NIA, IAS and CU Architects bring together 6 political parties First ever debate on 5 innovation challenges, making Thailand innovation nation


Bangkok, 3 May 2023: The National Innovation Agency (Public Organization) or NIA teamed up with the Institute of Asian Studies and the Faculty of Architecture at Chulalongkorn University to open a space for political party representatives to debate innovation policy and power the country with new politics. The event showcased a vision of driving the Thai economy and society with innovation to earn the confidence of the public. Innovation policy was also unveiled to address Thailand’s issues under the 3C concept – “Competitiveness – Corruption – Climate Change”, for which leaders must implement innovation to accelerate transformation.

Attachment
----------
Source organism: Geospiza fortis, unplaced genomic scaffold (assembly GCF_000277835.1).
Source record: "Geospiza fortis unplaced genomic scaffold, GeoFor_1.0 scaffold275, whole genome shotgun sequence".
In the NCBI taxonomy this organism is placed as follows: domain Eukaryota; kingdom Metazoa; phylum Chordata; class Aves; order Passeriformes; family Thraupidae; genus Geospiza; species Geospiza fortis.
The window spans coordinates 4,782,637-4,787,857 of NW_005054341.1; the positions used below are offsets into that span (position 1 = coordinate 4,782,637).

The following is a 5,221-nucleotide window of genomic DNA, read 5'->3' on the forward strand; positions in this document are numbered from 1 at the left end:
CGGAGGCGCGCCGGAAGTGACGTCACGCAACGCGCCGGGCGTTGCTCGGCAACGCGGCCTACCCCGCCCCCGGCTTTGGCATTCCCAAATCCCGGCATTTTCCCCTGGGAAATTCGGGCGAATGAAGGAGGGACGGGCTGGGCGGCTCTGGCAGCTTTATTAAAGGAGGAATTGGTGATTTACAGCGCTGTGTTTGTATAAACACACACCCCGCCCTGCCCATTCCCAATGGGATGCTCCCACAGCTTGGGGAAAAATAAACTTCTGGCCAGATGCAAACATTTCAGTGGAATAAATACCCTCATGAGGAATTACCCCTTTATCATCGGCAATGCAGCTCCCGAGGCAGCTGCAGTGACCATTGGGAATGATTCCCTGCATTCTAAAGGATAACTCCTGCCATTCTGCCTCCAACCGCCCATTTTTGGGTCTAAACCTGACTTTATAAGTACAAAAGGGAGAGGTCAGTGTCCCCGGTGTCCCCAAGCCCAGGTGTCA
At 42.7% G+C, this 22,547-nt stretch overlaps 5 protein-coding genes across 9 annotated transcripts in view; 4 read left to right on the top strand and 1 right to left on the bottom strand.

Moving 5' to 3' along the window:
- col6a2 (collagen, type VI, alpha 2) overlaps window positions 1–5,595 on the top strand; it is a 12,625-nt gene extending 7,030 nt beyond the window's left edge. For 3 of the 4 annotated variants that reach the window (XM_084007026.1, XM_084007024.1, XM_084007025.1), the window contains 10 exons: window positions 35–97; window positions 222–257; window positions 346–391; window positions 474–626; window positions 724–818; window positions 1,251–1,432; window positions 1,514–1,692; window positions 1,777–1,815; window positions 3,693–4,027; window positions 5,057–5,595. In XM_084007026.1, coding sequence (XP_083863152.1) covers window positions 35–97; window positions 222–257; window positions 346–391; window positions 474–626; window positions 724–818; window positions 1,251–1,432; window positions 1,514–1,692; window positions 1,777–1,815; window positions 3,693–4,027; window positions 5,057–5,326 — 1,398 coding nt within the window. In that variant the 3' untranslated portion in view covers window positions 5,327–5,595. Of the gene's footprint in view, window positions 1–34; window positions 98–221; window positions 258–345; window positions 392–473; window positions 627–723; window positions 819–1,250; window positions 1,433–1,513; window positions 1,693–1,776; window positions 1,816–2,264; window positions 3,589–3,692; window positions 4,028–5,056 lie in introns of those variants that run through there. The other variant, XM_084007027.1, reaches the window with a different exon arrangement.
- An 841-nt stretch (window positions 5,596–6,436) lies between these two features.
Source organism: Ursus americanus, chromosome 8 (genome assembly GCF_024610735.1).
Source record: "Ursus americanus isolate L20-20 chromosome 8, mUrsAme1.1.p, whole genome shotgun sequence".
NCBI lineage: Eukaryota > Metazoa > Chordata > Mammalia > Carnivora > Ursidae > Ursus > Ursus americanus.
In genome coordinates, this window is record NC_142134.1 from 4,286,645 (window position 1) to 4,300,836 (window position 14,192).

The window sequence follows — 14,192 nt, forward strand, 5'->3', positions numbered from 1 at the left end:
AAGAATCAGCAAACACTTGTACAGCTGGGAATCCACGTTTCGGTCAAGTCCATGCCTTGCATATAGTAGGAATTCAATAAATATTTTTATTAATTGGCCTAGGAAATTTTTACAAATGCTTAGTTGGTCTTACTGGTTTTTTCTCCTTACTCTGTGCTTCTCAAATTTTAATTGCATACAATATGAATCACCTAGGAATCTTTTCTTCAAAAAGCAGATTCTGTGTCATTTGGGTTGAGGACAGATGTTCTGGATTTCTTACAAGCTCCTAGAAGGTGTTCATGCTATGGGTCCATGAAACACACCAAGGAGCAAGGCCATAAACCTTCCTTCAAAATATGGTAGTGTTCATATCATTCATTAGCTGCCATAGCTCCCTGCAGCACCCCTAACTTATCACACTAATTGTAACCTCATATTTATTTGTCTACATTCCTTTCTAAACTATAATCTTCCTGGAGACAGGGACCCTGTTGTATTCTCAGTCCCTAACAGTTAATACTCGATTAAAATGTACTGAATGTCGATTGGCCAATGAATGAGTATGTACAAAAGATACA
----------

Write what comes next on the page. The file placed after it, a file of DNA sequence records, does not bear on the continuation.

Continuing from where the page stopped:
Dr. Pun-arj Chairatana, Executive Director of the National Innovation Agency (Public Organization) or NIA commented that the forthcoming election was another transformative moment for Thailand. This can be seen from a number of political parties who have issued policies develop the country economically and socially, and with regard to welfare, public health and education, which are among a range of topics dependent on context in people’s lifestyles in a changed environment. To bring about this transformation, NIA is confident that the deployment of “innovation” will be a key powerful mechanism. The public must understand that innovation is not only Digital Transformation, but it is a tool to truly address real-world challenges of the economy, employment, and personal security.